25. Changing Public Opinion • Americans wanted the federal govt. to dealwith growing soc. & eco. problems & to curbthe power of the trusts: • Interstate Commerce Act – 1887 • Sherman Antitrust Act – 1890 • McKinley Tariff – 1890 • Based on the theory that prosperityflowed directly from protectionism. • Increased already high rates another 4%! • Rep. Party suffered big losses in 1890 (evenMcKinley lost his House seat!).

  26. 1892 Presidential Election Grover Cleveland Benjamin Harrison again! * (DEM) (REP)

  27. 1892 Presidential Election

  28. Cleveland Loses Support Fast! • The only President to serve two non-consecutive terms. • Blamed for the 1893 Panic. • Defended the gold standard. • Used federal troops in the 1894Pullman strike. • Refused to sign the Wilson-GormanTariff of 1894. • Repealed the Sherman Silver Purchase Act.

  29. The Vanderbilt Chateau While the rich wore diamonds, many wore rags. In 1890, 11 million of the nation's 12 million families earned less than $1200 per year; of this group, the average annual income was $380, well below the poverty line.

  30. The Metropolitan Opera House In New York, the opera, the theatre, and lavish parties consumed the ruling class' leisure hours. Mrs. Stuyvesant Fish once threw a dinner party to honor her dog who arrived sporting a $15,000 diamond collar.

  31. For immediate relief, the urban poor often turned to political machines. During the first years of the Gilded Age, Boss Tweed's Tammany Hall provided more services to the poor than any city government before it, although far more money went into Tweed's own pocket.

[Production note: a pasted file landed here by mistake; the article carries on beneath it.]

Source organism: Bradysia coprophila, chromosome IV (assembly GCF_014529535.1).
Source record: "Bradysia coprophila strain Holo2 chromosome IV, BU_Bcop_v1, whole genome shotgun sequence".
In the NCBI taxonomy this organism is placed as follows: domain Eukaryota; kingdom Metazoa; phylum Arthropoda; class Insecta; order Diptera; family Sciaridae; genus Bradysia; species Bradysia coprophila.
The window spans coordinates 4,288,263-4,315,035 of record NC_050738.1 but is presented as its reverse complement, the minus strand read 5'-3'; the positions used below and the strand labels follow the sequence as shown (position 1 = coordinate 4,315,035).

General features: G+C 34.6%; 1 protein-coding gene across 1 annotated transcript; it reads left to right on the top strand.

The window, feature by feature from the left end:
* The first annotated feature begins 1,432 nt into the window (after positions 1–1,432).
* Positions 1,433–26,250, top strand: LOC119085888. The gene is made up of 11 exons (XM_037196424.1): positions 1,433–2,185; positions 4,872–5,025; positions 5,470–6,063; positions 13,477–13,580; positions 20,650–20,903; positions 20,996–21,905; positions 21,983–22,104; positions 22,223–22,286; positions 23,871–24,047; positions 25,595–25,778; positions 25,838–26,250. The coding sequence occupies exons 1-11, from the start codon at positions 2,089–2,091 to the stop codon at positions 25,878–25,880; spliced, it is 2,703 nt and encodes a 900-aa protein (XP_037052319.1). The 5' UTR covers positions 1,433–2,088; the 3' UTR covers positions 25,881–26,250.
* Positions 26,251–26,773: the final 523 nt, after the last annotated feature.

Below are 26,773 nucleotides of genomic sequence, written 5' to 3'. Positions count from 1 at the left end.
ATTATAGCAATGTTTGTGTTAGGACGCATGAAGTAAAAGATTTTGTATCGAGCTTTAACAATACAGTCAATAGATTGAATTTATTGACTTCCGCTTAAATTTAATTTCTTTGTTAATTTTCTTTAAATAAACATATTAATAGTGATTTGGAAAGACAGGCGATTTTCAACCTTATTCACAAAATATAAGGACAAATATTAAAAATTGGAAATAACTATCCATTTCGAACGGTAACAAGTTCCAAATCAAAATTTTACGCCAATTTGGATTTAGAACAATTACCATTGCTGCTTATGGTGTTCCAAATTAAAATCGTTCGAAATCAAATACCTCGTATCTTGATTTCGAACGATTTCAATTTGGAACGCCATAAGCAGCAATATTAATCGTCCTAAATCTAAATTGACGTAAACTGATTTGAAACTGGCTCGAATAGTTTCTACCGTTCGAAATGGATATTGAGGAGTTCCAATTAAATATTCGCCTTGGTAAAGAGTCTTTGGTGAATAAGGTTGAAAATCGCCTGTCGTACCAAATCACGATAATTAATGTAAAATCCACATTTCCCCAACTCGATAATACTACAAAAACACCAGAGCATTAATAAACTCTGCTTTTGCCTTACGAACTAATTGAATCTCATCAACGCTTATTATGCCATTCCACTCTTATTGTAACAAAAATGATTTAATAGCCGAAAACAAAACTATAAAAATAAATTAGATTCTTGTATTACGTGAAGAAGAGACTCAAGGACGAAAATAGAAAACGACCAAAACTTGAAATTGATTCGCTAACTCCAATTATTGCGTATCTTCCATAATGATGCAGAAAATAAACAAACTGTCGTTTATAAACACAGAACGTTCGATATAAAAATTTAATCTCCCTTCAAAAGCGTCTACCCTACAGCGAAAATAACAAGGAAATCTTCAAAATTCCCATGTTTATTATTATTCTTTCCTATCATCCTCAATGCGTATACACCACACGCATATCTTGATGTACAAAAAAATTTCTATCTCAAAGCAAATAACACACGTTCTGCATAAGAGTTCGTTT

32. The Carnegie mansion The frustrations of Gilded Age workers transformed the labor movement into a vigorous, if often violent, force. Workers saw men like Andrew Carnegie getting fabulously rich, and raged at being left behind. Andrew Carnegie's private study

  33. They saw John D. Rockefeller as one of the wealthy controlling the country

  34. Corruption extended to the highest levels of government. During Ulysses S. Grant's presidency, the president and his cabinet were implicated in the Credit Mobilier, the Gold Conspiracy, the Whiskey Ring, and the notorious Salary Grab.

  35. With their own labor the only available bargaining chip, workers frequently went on strike. The 1880's witnessed almost ten thousand strikes and lockouts; close to 700,000 workers struck in 1886 alone.

  36. The results were often explosive-none more than the Great Railroad Strike of 1877. When the B&O Railroad cut wages, workers staged spontaneous strikes, which spread nationwide.

  37. When George Pullman slashed wages and hiked rents in his company town, a national strike and boycott was called on all railways carrying Pullman cars. Railroad traffic ground to a halt as 260,000 workers struck, and battles with state and federal troops broke out in 26 states. The strike ultimately failed, its leaders imprisoned and many strikers blacklisted.

  38. Meanwhile, the wealthy factory and business owners enjoyed their luxury “cottages” for the few weeks of summer in Newport

  39. The workers lived in a little less luxurious circumstances.

  40. The doctrine of Social Darwinism didn’t increase the sympathy of people with wealth for the less fortunate.

  41. Herbert Spencer coined the phrase “survival of the fittest”. To Spencer, human society should be modeled on nature. Humans should never interfere with the selection of the fittest humans for survival to the next generation.

  42. New York Foundling Hospital, 1899–1900 Handouts to the poor, state schooling, and systematized health care were considered dangerous by Spencer, they could only help the weak survive, thereby damaging the “purity” of the rest of the human race.

  43. Misconception: “Evolution supports the idea that ‘might makes right’ and rationalizes the oppression of some people by others.” Although Darwinists might disagree